“I Know Kung Fu” – the Power of Just-in-Time Learning

There’s a scene in the movie The Matrix. Trinity and Neo are on the top of a skyscraper trying to escape the Agents, and there’s a helicopter there, and Neo looks at Trinity and says, “Can you fly that thing?” And Trinity says, “Not yet.” She then contacts Tank back on the Nebuchadnezzar and asks him for the flying instructions for the helicopter, and he uploads them into her brain. Trinity opens her eyes and says, “Let’s go!” And they jump in the helicopter and Trinity flies it with extreme competence.

Wouldn’t it be great if we could have that just-in-time knowledge when we need it? We’re facing a challenge. We have a lack of knowledge, so we’re unconfident in tackling that challenge, and it would be amazing if we could just plug our brains into some knowledge hub and have just the right amount of knowledge to complete the task just when we need it. Just like Neo does when he first enters The Matrix – “I know Kung Fu!”

Traditional learning

How do we traditionally tackle the lack of knowledge? Well, we normally go on training courses. And training courses give us a lot of knowledge about a particular subject or domain over a day, maybe two. And training is great. It gives us an excellent overview and insights into techniques, frameworks, processes, and skills that we might not have.

The problem with traditional training is our retention of the knowledge we gain. Most of the knowledge we gain in training dissipates quickly. We can’t hold a lot of information in our brains. Maybe we have made notes, but again—as we’re not in the moment of training anymore they seem unclear and nebulous. You wish you could take that bit of training again, just now, when you actually need it. So traditional training is potentially more inspirational than educational.

In a 2022 study by CompTIA, 30% of companies state they want more training alignment with development goals. And most times, these companies are looking for more modern approaches to learning (such as eLearning, simulation style, autonomous, self-paced learning, etc.).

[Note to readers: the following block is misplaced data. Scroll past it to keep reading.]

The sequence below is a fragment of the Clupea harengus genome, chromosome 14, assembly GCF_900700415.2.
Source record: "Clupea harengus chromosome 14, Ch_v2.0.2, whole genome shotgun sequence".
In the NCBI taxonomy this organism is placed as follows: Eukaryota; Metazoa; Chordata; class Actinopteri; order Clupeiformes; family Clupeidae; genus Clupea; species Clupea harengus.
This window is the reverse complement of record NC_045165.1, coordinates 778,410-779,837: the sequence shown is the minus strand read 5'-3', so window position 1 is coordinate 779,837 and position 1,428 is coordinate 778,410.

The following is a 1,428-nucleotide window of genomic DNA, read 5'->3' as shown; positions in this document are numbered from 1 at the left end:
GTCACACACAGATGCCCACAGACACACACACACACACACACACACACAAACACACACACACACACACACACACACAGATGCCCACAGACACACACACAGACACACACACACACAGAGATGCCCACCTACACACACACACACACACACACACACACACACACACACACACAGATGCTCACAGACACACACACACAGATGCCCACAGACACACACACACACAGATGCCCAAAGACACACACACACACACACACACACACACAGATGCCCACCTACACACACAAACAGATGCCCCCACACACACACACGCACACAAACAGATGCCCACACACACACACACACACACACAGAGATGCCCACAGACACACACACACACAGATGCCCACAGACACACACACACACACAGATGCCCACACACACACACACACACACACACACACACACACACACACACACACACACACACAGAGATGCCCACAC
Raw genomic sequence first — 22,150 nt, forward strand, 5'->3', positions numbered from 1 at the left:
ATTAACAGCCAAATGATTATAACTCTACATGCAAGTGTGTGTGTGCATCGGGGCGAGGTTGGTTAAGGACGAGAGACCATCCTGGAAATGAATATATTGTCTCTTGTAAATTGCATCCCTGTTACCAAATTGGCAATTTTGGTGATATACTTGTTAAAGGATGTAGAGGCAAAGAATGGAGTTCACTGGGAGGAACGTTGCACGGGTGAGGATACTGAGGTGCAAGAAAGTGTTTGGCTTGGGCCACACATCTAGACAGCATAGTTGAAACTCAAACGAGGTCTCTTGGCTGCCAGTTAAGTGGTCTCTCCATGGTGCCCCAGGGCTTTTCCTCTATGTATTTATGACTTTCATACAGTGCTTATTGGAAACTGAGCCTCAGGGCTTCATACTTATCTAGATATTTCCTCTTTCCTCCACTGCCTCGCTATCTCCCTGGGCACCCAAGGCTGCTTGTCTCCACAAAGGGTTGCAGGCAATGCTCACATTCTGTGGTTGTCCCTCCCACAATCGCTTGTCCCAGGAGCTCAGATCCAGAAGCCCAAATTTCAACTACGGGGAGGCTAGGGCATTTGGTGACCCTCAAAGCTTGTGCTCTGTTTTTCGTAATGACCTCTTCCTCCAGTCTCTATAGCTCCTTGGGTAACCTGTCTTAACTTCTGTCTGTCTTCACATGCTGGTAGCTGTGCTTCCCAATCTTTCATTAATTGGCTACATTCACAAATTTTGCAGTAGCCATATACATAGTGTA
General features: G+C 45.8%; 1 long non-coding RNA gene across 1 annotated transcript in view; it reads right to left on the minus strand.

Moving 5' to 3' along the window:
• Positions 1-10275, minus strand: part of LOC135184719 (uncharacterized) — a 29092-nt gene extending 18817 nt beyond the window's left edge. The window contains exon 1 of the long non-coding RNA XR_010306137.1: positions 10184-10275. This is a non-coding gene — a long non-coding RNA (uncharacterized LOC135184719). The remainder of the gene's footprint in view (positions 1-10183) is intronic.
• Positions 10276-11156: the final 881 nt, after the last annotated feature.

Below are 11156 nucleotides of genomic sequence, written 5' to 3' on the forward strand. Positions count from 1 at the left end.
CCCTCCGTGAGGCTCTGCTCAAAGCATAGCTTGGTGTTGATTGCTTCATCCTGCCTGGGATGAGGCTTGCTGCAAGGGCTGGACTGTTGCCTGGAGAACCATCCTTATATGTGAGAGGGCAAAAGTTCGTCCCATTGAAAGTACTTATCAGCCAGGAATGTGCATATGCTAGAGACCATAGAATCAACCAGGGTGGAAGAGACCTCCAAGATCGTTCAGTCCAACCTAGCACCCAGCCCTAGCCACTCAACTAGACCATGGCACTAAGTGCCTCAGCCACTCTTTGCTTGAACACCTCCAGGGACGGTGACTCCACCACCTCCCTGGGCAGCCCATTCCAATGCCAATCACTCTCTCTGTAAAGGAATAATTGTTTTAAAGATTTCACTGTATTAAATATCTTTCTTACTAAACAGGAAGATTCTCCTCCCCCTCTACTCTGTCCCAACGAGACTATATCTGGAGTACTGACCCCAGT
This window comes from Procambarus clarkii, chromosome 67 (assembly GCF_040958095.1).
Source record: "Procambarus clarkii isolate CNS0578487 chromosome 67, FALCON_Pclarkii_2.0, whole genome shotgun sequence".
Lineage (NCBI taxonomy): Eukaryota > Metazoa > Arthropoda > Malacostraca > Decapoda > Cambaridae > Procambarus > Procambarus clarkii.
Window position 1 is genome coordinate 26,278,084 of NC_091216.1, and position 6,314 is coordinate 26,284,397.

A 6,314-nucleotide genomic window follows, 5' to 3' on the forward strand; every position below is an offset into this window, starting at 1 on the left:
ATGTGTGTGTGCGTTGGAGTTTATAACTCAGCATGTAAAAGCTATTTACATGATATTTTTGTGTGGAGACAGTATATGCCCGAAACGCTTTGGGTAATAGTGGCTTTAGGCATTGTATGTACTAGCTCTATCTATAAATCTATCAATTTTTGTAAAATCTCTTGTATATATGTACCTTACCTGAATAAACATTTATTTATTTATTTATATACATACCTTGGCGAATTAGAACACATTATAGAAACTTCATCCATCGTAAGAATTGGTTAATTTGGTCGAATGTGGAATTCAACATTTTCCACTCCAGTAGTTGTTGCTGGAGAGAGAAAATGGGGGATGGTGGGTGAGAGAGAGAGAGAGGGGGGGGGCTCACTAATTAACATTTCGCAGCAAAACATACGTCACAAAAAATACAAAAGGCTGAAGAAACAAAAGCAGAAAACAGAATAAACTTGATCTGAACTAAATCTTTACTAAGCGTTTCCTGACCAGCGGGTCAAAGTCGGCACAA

Introducing learning pathways

So Cprime learning experts have created pathways. Pathways are a new approach to learning, moving away from going on a traditional two-day or a three-day course, once or twice a year, and instead getting bite-sized pieces of learning, just in time—you can pull the learning when you really need it, delivered in various modes.

They’re designed around competencies and you learn skills in a sequential, progressive way. They enable and empower you to be better at what you are trying to do. So they provide a two-pronged approach to learning: small bite-size, just-in-time learning when you need it, curated to help you understand and embed the knowledge in a much more timely and consumable way.

Timely and consumable

Let’s say, for example, you want to be a team coach, an agile coach in an organization, or a scrum master. Well, of course, you could go to training courses that give you a two-day overview of basic scrum mastery, intermediate scrum mastery, and even advanced coaching. Some of that knowledge, you will forget quite quickly. And you won’t get a chance to practice much of what you retain. So the training becomes semi-redundant because you’ve forgotten the main essence of some of that training, and you want to go back and revisit it again.

Instead, a pathway will break down the aspects of those big chunky courses into smaller bite-sized, topics of learning. And because we can break them down, we can also deliver them differently.

Multimodal learning

Various lessons are best taught in various ways. Examples include:

  • Attending a face-to-face session with a trainer
  • Reading a book
  • Taking an eLearning module
  • Watching a video
  • Practicing something in your own context safely and getting some feedback on how that went.

And we can couple all of those different modes of experiential learning together to attain certain thresholds or outcomes, including a particular level of competence in the knowledge domain you are trying to master.

You can do all of this at your own pace, at your own time, aligned with your employer’s needs and desires, so they can endorse a pathway you’ve chosen and give you internal accreditation. Or you could simply take these pathways yourself as part of your own personal development, managing and monitoring your own progress.

Pathways will enable you to learn what you need to in real-time, in a much more practical and consumable way that will meet the demands of your journey, and make it more practical in terms of your time scales and timeframes. And, hopefully, a little bit less stressful for you.

For more information, contact the experts at Cprime.

Cprime Private Group Training

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Rob Hill, Training Lead, Cprime EMEA
Rob Hill, Training Lead, Cprime EMEA